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  • Lakes Oil (LKO) has lost its appeal after a three-year court battle for exploration of natural gas in Victoria
  • Legal proceedings first commenced on in late 2016 as the government refused to allow the company to carry out any petroleum exploration
  • In March 2017, the Victorian government approved a fracking ban in Victoria which will be in place until mid-next year which made things even more difficult for Lakes Oil
  • The company fought this due to holding exploration permits and licences
  • In September 2018, the judge voted against the company which then led to an appeal of judgement
  • Lakes Oil remains steady on the market today and is trading at 0.2¢ apiece

Lakes Oil (LKO) has lost its appeal after a three-year court battle for natural gas exploration in Victoria.

Original court case

Legal proceedings first commenced on October 27 2016, following three years of the government refusing to allow the company to carry out any petroleum exploration due to fracking reasons.

On December 6, 2016, the company made a claim against the Victorian Supreme Court, alleging it derogated from a grant for Lakes Oil to explore.

Lakes Oil alleged that the Victorian Government’s actions, in preventing the company to use its exploration permits, constitutes a derogation from grant.

In March 2017, the Victorian government approved the Resources Legislation Amendment (Fracking Ban) Act 2017, in an attempt to permanently ban fracking and empower the government to refuse grant approvals for any exploration operations until mid-2020.

In May 2017, the Victorian Government filed an application to have the company’s legal proceedings summarily dismissed as the fracking ban prevents the proceedings from being successful.

In June 2017, the company filed a further amended statement of claim against the Victorian Government.

At that time, a motion was filed with the Victorian Supreme Court to have a Judicial Review of the conduct of the Minister of Resources to consider whether the Minister complied with the law in refusing to allow Lakes Oil to carry out exploration.

The company lost more than $2.7 billion as a result of the minister’s conduct.

In June 2017, the company amended its statement of claim to recognise the effect of the section of the fracking ban which protects the government from liability damages.

The fracking ban specifically excludes from the moratorium, or temporary ban, the company has under its existing exploration permits and retention leases.

Therefore, Lakes Oil believes the government cannot rely on its moratorium as a reason to refuse to grant approvals for the exploration activities required by its existing permits and leases.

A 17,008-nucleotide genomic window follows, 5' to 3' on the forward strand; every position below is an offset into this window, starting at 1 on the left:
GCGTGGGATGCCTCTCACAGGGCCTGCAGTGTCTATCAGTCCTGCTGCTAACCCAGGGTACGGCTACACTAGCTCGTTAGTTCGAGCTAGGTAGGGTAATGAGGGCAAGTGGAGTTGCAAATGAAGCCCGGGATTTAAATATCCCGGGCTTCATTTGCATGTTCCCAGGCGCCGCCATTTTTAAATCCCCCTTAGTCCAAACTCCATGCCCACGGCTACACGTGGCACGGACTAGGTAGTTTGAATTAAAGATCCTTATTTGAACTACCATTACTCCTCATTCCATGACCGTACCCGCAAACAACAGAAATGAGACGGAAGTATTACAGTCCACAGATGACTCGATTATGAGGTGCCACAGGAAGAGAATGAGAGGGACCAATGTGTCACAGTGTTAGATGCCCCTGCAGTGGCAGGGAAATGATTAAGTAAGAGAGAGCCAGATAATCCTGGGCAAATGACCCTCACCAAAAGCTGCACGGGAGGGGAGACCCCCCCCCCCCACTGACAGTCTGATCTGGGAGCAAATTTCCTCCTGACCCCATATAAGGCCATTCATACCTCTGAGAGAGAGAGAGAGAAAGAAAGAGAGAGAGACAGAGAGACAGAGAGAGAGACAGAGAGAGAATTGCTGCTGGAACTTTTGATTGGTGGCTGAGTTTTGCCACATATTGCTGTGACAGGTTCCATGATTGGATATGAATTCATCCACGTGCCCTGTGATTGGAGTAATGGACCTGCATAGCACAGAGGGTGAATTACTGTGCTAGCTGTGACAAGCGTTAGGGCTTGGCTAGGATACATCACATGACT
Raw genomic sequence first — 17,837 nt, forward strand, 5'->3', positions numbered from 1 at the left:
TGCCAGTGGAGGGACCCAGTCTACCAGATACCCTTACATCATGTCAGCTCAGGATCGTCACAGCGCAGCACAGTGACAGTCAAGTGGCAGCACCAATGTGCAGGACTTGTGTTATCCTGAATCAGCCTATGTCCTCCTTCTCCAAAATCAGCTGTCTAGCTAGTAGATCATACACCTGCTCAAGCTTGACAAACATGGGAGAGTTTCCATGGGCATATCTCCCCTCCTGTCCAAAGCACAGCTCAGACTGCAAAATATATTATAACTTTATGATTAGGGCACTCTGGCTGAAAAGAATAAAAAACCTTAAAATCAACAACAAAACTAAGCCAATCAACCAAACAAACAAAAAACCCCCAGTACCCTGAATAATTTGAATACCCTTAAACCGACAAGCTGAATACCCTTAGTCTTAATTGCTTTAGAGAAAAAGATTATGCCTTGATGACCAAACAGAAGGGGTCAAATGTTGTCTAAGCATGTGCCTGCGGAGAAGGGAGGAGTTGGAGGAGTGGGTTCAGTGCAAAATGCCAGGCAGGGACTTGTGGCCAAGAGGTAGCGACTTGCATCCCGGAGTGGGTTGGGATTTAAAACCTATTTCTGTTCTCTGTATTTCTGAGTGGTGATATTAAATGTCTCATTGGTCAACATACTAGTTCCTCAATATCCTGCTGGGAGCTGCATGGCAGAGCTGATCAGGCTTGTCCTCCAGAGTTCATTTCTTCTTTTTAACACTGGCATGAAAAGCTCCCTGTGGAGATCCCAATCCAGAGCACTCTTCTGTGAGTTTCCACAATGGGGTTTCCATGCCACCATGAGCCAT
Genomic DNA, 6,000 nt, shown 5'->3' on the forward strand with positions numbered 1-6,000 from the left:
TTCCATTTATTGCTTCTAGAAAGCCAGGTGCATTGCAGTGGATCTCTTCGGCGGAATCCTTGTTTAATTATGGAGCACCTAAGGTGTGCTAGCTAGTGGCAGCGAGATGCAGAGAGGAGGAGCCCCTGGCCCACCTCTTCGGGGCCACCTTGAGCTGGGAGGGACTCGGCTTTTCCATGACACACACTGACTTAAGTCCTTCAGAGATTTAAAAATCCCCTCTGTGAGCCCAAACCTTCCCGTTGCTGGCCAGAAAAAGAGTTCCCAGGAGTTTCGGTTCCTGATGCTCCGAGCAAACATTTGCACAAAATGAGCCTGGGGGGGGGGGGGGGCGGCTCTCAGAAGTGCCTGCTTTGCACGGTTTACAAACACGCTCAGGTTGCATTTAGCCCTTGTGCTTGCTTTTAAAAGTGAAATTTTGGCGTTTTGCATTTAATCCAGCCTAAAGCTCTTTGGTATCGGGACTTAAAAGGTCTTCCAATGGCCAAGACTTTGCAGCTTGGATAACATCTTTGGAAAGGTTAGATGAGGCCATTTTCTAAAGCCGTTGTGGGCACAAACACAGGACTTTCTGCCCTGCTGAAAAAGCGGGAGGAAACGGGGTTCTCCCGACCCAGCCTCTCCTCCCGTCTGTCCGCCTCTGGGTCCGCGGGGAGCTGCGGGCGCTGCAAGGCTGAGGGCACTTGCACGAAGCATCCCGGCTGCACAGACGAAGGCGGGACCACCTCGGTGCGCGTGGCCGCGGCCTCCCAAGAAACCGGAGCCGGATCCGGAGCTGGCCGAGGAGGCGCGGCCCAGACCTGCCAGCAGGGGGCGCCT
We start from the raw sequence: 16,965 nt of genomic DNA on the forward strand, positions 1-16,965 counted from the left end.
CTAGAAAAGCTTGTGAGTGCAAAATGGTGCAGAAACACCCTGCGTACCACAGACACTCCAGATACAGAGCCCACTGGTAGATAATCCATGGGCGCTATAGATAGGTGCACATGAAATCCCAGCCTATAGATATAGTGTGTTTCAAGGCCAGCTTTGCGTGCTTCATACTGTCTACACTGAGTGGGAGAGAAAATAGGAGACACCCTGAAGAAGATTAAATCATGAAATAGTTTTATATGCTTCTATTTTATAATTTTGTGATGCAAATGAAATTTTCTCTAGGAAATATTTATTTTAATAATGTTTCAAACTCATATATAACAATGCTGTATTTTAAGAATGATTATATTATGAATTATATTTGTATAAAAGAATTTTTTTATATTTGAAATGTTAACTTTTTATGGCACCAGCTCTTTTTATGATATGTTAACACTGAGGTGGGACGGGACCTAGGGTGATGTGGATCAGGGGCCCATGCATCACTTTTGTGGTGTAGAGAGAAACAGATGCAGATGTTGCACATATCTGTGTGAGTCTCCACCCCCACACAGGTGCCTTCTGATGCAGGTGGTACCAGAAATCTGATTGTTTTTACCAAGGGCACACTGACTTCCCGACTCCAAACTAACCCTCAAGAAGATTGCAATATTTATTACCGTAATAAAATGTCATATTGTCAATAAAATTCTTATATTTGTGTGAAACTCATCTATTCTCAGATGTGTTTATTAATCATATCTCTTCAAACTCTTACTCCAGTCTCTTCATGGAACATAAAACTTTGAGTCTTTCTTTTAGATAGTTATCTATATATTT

In September 2018, the judge, Justice Macaulay, was not in favour of the company.

The end decision detailed a ban to delay any exploration activity onshore in Victoria until mid-2020.


On October 4 2018, Lakes Oil lodged an appeal against the judgement of Justice Macaulay.

The company said the judgement has not dealt with and has incorrectly applied the law in respect of key aspects of Lakes Oil’s case.

“While it is regrettable that we must take further action, we cannot let the interests of Lakes Oil’s Shareholders be compromised,” former Chairman Chris Tonkin said at the time.

“Given the strength of advice received, we are confident of success through the Appeal process, which will involve review by a panel of three judges of the Victorian Supreme Court,” he added.


Today, the company announced it has lost the appeal.

“While this outcome is disappointing, given the time taken for the original proceedings and the Appeal to be completed, it is of little if any material consequence as the expiry of the conventional exploration moratorium is only some six months away,” Current Chairman Richard Ash said.

“Lakes will continue to get on with its business, of discovering and developing clean natural gas for the benefit of all Victorians and Australians and being part of the solution to the growing demand for clean carbon and thermally efficient gas for power generation and industry,” he added.

The company believes that power from natural gas production onshore in Victoria has the potential to significantly reduce Australia’s carbon emissions.

Lakes Oil remains steady on the market today and is trading at 0.2 cents apiece.

LKO by the numbers
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